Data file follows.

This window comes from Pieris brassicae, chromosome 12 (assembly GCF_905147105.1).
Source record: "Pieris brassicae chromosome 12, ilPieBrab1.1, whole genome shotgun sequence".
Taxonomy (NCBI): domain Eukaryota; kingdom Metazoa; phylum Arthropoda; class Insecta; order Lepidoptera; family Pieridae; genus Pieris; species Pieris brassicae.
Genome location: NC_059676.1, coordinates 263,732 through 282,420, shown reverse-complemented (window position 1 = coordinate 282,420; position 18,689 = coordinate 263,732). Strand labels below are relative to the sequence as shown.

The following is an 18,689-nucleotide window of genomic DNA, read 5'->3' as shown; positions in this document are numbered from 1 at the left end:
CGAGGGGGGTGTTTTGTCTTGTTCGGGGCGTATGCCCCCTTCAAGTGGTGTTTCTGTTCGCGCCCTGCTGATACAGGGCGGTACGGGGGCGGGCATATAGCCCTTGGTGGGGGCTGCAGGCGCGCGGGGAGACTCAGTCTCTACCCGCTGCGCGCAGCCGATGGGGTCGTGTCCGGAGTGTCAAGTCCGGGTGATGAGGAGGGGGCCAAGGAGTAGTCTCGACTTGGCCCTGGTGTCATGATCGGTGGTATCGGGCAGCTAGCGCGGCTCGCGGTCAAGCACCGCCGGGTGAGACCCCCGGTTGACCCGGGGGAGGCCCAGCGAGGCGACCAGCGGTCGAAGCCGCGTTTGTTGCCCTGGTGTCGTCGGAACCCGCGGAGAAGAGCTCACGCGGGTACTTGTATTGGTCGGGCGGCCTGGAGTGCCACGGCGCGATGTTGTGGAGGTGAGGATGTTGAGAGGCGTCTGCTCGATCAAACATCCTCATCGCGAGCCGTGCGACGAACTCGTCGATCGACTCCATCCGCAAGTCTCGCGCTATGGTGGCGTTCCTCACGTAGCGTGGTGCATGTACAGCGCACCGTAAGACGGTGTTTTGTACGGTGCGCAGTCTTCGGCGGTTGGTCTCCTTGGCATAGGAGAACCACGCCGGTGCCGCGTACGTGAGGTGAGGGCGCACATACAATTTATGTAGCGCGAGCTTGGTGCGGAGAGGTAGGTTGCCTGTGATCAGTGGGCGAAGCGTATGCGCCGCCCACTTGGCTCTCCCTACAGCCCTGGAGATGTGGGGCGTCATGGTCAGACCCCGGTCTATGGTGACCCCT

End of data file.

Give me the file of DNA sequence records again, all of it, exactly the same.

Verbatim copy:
This window comes from Pieris brassicae, chromosome 12 (assembly GCF_905147105.1).
Source record: "Pieris brassicae chromosome 12, ilPieBrab1.1, whole genome shotgun sequence".
Taxonomy (NCBI): domain Eukaryota; kingdom Metazoa; phylum Arthropoda; class Insecta; order Lepidoptera; family Pieridae; genus Pieris; species Pieris brassicae.
Genome location: NC_059676.1, coordinates 263,732 through 282,420, shown reverse-complemented (window position 1 = coordinate 282,420; position 18,689 = coordinate 263,732). Strand labels below are relative to the sequence as shown.

The following is an 18,689-nucleotide window of genomic DNA, read 5'->3' as shown; positions in this document are numbered from 1 at the left end:
CGAGGGGGGTGTTTTGTCTTGTTCGGGGCGTATGCCCCCTTCAAGTGGTGTTTCTGTTCGCGCCCTGCTGATACAGGGCGGTACGGGGGCGGGCATATAGCCCTTGGTGGGGGCTGCAGGCGCGCGGGGAGACTCAGTCTCTACCCGCTGCGCGCAGCCGATGGGGTCGTGTCCGGAGTGTCAAGTCCGGGTGATGAGGAGGGGGCCAAGGAGTAGTCTCGACTTGGCCCTGGTGTCATGATCGGTGGTATCGGGCAGCTAGCGCGGCTCGCGGTCAAGCACCGCCGGGTGAGACCCCCGGTTGACCCGGGGGAGGCCCAGCGAGGCGACCAGCGGTCGAAGCCGCGTTTGTTGCCCTGGTGTCGTCGGAACCCGCGGAGAAGAGCTCACGCGGGTACTTGTATTGGTCGGGCGGCCTGGAGTGCCACGGCGCGATGTTGTGGAGGTGAGGATGTTGAGAGGCGTCTGCTCGATCAAACATCCTCATCGCGAGCCGTGCGACGAACTCGTCGATCGACTCCATCCGCAAGTCTCGCGCTATGGTGGCGTTCCTCACGTAGCGTGGTGCATGTACAGCGCACCGTAAGACGGTGTTTTGTACGGTGCGCAGTCTTCGGCGGTTGGTCTCCTTGGCATAGGAGAACCACGCCGGTGCCGCGTACGTGAGGTGAGGGCGCACATACAATTTATGTAGCGCGAGCTTGGTGCGGAGAGGTAGGTTGCCTGTGATCAGTGGGCGAAGCGTATGCGCCGCCCACTTGGCTCTCCCTACAGCCCTGGAGATGTGGGGCGTCATGGTCAGACCCCGGTCTATGGTGACCCCT